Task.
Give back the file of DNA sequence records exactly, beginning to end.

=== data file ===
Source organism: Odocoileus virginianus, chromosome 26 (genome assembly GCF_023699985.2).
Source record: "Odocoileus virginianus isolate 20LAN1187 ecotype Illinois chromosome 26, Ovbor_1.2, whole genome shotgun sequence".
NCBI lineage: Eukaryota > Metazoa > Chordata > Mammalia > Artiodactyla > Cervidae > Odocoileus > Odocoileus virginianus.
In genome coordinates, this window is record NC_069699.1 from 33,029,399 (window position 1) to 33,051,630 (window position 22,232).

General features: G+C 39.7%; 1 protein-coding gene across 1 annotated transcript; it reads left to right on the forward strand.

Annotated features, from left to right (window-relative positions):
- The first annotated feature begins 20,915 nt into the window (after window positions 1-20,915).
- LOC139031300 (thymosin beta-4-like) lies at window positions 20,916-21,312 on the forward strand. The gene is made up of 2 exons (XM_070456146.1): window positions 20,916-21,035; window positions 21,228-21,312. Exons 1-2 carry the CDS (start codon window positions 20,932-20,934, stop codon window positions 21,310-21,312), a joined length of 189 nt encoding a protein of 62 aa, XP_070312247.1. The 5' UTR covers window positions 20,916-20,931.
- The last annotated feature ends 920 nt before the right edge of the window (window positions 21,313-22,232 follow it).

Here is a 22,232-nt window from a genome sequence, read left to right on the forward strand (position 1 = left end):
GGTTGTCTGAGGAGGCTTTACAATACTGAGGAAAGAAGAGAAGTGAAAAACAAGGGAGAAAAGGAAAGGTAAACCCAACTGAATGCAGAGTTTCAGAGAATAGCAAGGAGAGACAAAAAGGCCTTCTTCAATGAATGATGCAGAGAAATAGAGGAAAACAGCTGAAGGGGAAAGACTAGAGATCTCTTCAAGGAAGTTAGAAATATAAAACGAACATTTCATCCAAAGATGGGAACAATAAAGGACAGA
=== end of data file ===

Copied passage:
Source organism: Odocoileus virginianus, chromosome 26 (genome assembly GCF_023699985.2).
Source record: "Odocoileus virginianus isolate 20LAN1187 ecotype Illinois chromosome 26, Ovbor_1.2, whole genome shotgun sequence".
NCBI lineage: Eukaryota > Metazoa > Chordata > Mammalia > Artiodactyla > Cervidae > Odocoileus > Odocoileus virginianus.
In genome coordinates, this window is record NC_069699.1 from 33,029,399 (window position 1) to 33,051,630 (window position 22,232).

General features: G+C 39.7%; 1 protein-coding gene across 1 annotated transcript; it reads left to right on the forward strand.

Annotated features, from left to right (window-relative positions):
- The first annotated feature begins 20,915 nt into the window (after window positions 1-20,915).
- LOC139031300 (thymosin beta-4-like) lies at window positions 20,916-21,312 on the forward strand. The gene is made up of 2 exons (XM_070456146.1): window positions 20,916-21,035; window positions 21,228-21,312. Exons 1-2 carry the CDS (start codon window positions 20,932-20,934, stop codon window positions 21,310-21,312), a joined length of 189 nt encoding a protein of 62 aa, XP_070312247.1. The 5' UTR covers window positions 20,916-20,931.
- The last annotated feature ends 920 nt before the right edge of the window (window positions 21,313-22,232 follow it).

Here is a 22,232-nt window from a genome sequence, read left to right on the forward strand (position 1 = left end):
GGTTGTCTGAGGAGGCTTTACAATACTGAGGAAAGAAGAGAAGTGAAAAACAAGGGAGAAAAGGAAAGGTAAACCCAACTGAATGCAGAGTTTCAGAGAATAGCAAGGAGAGACAAAAAGGCCTTCTTCAATGAATGATGCAGAGAAATAGAGGAAAACAGCTGAAGGGGAAAGACTAGAGATCTCTTCAAGGAAGTTAGAAATATAAAACGAACATTTCATCCAAAGATGGGAACAATAAAGGACAGA